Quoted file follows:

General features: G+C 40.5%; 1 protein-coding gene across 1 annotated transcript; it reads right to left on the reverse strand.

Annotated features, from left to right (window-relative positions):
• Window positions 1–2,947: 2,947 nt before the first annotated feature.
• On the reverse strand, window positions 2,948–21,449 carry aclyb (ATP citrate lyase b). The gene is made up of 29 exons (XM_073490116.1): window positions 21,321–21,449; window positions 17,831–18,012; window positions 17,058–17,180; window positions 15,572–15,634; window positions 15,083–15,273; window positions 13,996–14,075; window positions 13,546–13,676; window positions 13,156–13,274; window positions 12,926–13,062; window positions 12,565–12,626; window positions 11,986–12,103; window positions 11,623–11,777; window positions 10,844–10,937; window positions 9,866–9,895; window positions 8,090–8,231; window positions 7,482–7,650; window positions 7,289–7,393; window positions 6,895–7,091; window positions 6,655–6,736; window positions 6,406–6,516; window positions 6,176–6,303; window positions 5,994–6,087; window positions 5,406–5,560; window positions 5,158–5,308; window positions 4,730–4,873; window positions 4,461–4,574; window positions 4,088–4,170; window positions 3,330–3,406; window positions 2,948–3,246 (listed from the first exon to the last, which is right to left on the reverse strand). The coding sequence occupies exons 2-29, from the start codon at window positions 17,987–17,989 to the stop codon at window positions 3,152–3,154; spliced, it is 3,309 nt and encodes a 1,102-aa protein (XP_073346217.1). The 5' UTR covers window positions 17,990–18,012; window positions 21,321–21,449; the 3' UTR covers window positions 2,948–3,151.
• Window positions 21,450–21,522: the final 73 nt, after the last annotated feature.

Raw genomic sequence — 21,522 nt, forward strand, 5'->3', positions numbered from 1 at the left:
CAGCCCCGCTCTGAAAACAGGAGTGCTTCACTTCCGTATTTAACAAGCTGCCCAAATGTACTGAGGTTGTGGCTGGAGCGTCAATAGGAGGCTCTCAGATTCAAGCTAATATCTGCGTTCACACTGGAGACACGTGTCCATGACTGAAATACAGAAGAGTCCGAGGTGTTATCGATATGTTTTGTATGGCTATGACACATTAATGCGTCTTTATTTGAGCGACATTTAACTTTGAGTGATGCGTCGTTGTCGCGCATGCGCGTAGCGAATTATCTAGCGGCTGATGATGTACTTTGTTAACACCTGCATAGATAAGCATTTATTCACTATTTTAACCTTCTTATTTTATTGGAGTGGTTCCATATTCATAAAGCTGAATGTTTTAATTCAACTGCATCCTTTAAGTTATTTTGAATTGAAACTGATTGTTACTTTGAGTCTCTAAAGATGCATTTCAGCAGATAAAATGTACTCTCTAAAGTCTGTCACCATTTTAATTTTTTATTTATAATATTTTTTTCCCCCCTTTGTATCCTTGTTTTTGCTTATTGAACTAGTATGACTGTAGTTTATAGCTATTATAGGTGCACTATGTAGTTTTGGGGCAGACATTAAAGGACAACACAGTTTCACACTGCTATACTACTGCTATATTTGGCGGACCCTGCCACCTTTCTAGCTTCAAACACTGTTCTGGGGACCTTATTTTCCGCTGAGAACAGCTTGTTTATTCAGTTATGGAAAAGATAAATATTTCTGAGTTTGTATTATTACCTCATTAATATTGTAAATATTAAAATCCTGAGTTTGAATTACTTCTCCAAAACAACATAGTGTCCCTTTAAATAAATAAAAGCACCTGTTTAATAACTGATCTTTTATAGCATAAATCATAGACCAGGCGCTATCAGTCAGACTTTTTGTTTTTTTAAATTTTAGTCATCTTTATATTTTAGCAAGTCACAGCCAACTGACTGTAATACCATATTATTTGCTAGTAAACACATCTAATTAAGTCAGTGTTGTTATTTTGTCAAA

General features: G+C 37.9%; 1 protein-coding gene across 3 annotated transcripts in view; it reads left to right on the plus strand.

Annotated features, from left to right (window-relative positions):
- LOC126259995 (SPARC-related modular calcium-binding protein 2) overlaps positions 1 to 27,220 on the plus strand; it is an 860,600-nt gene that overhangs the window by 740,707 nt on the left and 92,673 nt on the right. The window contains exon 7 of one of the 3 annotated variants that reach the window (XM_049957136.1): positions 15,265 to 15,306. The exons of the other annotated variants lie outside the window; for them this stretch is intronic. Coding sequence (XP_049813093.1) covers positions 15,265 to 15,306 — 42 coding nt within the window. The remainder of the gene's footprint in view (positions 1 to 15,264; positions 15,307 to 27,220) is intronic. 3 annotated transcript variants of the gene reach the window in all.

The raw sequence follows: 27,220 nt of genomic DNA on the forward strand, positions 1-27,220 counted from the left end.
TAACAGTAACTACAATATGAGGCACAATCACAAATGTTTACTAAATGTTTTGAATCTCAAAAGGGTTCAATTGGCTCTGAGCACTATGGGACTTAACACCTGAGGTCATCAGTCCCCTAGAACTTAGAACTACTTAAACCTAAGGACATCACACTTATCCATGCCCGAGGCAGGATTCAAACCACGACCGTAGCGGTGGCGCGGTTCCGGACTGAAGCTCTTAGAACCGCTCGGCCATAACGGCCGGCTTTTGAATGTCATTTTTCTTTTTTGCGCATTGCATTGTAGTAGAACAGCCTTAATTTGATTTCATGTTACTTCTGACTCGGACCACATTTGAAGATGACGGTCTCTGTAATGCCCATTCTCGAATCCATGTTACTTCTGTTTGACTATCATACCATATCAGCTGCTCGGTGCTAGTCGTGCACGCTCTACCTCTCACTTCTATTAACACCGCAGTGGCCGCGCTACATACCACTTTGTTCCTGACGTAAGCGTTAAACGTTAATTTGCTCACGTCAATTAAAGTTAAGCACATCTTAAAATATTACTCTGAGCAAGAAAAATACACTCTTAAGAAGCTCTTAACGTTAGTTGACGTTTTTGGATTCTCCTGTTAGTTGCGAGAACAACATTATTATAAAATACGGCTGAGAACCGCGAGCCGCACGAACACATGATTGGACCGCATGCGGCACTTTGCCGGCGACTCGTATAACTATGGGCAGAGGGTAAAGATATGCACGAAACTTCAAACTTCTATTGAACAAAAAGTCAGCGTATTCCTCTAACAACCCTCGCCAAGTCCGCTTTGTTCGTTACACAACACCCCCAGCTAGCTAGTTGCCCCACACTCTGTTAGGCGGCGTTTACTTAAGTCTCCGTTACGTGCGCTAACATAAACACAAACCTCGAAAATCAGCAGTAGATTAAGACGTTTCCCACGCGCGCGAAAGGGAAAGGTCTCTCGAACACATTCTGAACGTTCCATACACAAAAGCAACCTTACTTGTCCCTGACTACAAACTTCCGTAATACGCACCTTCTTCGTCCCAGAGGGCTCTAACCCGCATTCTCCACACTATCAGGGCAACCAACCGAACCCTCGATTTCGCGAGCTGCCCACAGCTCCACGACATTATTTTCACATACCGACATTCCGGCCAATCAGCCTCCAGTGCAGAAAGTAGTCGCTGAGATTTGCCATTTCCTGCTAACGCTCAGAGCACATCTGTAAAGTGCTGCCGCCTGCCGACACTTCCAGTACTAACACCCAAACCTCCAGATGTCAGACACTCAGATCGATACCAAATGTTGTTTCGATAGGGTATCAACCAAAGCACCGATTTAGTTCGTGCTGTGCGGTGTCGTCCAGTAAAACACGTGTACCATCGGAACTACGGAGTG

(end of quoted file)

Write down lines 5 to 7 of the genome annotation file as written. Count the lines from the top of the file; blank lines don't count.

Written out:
• Window positions 21,450–21,522: the final 73 nt, after the last annotated feature.

Raw genomic sequence — 21,522 nt, forward strand, 5'->3', positions numbered from 1 at the left:
CAGCCCCGCTCTGAAAACAGGAGTGCTTCACTTCCGTATTTAACAAGCTGCCCAAATGTACTGAGGTTGTGGCTGGAGCGTCAATAGGAGGCTCTCAGATTCAAGCTAATATCTGCGTTCACACTGGAGACACGTGTCCATGACTGAAATACAGAAGAGTCCGAGGTGTTATCGATATGTTTTGTATGGCTATGACACATTAATGCGTCTTTATTTGAGCGACATTTAACTTTGAGTGATGCGTCGTTGTCGCGCATGCGCGTAGCGAATTATCTAGCGGCTGATGATGTACTTTGTTAACACCTGCATAGATAAGCATTTATTCACTATTTTAACCTTCTTATTTTATTGGAGTGGTTCCATATTCATAAAGCTGAATGTTTTAATTCAACTGCATCCTTTAAGTTATTTTGAATTGAAACTGATTGTTACTTTGAGTCTCTAAAGATGCATTTCAGCAGATAAAATGTACTCTCTAAAGTCTGTCACCATTTTAATTTTTTATTTATAATATTTTTTTCCCCCCTTTGTATCCTTGTTTTTGCTTATTGAACTAGTATGACTGTAGTTTATAGCTATTATAGGTGCACTATGTAGTTTTGGGGCAGACATTAAAGGACAACACAGTTTCACACTGCTATACTACTGCTATATTTGGCGGACCCTGCCACCTTTCTAGCTTCAAACACTGTTCTGGGGACCTTATTTTCCGCTGAGAACAGCTTGTTTATTCAGTTATGGAAAAGATAAATATTTCTGAGTTTGTATTATTACCTCATTAATATTGTAAATATTAAAATCCTGAGTTTGAATTACTTCTCCAAAACAACATAGTGTCCCTTTAAATAAATAAAAGCACCTGTTTAATAACTGATCTTTTATAGCATAAATCATAGACCAGGCGCTATCAGTCAGACTTTTTGTTTTTTTAAATTTTAGTCATCTTTATATTTTAGCAAGTCACAGCCAACTGACTGTAATACCATATTATTTGCTAGTAAACACATCTAATTAAGTCAGTGTTGTTATTTTGTCAAA